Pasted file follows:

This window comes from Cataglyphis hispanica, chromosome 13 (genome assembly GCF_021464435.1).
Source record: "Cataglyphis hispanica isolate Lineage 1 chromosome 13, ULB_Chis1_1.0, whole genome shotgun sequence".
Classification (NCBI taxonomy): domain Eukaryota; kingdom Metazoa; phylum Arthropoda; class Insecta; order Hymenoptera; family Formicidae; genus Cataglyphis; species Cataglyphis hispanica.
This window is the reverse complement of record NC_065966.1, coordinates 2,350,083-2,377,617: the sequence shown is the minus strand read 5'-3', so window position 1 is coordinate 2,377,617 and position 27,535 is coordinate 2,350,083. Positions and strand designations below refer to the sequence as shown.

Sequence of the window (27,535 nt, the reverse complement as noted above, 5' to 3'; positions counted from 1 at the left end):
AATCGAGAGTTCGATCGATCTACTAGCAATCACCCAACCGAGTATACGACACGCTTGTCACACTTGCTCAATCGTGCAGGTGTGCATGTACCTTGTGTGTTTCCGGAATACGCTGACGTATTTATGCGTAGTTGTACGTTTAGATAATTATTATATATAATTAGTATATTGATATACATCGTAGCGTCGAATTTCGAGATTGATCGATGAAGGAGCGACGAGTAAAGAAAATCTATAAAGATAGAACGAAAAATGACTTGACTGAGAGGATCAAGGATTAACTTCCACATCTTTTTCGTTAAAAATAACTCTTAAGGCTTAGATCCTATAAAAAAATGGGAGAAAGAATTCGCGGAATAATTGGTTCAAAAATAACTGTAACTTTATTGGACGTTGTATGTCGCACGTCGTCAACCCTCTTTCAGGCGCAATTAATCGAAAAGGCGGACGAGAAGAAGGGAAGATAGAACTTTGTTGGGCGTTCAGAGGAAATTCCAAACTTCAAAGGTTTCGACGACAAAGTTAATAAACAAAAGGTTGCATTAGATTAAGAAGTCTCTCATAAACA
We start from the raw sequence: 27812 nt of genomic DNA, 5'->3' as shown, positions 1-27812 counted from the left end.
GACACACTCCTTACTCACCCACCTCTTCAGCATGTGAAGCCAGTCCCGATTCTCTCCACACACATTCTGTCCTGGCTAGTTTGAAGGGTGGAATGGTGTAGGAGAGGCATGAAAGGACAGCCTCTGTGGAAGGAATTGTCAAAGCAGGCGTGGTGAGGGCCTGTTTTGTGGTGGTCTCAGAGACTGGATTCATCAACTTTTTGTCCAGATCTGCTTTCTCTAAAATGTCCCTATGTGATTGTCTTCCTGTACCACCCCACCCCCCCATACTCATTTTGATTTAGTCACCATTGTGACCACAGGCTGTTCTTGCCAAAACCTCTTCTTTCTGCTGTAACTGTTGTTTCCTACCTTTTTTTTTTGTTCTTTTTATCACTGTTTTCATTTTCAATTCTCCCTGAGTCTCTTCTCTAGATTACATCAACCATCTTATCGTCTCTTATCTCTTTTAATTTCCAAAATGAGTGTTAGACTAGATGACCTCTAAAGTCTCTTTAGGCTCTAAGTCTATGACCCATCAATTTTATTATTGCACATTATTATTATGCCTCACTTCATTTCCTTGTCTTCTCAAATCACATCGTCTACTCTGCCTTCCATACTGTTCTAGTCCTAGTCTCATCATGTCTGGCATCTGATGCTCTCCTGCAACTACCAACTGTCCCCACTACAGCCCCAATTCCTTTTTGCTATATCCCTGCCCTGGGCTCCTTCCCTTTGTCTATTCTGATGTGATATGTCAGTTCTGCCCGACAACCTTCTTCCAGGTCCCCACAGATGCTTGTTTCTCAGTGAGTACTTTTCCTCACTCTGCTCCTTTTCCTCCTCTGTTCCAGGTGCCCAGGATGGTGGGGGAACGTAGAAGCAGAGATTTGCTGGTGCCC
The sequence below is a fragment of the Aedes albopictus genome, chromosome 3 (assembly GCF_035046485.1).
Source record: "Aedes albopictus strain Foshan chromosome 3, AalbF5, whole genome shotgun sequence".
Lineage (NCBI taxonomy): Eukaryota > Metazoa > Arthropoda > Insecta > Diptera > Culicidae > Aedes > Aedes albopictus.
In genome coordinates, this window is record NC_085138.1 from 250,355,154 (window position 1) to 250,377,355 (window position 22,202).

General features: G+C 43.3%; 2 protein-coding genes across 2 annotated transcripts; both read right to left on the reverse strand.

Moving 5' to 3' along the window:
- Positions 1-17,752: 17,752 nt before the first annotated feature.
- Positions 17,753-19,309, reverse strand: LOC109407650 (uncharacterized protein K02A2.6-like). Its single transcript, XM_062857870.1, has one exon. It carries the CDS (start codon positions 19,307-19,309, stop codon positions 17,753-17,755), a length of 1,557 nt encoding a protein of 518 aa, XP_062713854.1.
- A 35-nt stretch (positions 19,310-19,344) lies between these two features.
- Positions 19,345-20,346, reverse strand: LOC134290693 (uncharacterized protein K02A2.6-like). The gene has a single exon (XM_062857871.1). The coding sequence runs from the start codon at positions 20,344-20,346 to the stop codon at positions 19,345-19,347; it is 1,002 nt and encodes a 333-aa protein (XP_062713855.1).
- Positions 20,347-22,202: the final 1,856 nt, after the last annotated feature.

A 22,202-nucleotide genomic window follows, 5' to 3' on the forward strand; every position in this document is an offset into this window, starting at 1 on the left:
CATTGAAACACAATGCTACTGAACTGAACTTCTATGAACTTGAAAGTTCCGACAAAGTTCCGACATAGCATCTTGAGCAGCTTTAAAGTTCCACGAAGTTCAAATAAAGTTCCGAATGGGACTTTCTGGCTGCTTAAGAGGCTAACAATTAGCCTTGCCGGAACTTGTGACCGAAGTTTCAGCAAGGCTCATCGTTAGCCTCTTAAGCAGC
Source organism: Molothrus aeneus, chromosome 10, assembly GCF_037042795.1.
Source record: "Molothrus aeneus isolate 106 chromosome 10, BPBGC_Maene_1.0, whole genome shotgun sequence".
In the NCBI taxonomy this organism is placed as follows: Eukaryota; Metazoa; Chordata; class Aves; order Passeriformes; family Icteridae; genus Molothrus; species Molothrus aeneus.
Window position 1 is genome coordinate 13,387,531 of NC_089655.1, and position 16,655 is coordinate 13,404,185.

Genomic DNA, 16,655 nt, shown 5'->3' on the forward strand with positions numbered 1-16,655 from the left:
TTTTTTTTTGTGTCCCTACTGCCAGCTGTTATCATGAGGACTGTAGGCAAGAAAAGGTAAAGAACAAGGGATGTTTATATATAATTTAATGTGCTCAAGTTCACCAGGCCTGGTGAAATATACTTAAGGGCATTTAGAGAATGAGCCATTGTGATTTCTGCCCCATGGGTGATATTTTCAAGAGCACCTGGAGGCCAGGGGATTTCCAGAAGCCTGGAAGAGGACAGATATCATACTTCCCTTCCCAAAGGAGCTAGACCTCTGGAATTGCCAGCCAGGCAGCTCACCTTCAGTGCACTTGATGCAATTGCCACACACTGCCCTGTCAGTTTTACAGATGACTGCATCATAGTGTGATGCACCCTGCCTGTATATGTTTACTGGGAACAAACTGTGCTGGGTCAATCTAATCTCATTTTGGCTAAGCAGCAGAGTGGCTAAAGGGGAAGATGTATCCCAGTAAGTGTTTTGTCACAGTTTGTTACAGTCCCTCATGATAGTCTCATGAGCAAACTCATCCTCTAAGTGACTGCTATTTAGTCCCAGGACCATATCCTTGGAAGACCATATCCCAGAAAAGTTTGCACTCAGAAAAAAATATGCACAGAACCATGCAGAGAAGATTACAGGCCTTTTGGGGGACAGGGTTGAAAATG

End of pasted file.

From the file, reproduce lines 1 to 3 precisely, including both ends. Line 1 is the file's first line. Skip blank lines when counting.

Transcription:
This window comes from Cataglyphis hispanica, chromosome 13 (genome assembly GCF_021464435.1).
Source record: "Cataglyphis hispanica isolate Lineage 1 chromosome 13, ULB_Chis1_1.0, whole genome shotgun sequence".
Classification (NCBI taxonomy): domain Eukaryota; kingdom Metazoa; phylum Arthropoda; class Insecta; order Hymenoptera; family Formicidae; genus Cataglyphis; species Cataglyphis hispanica.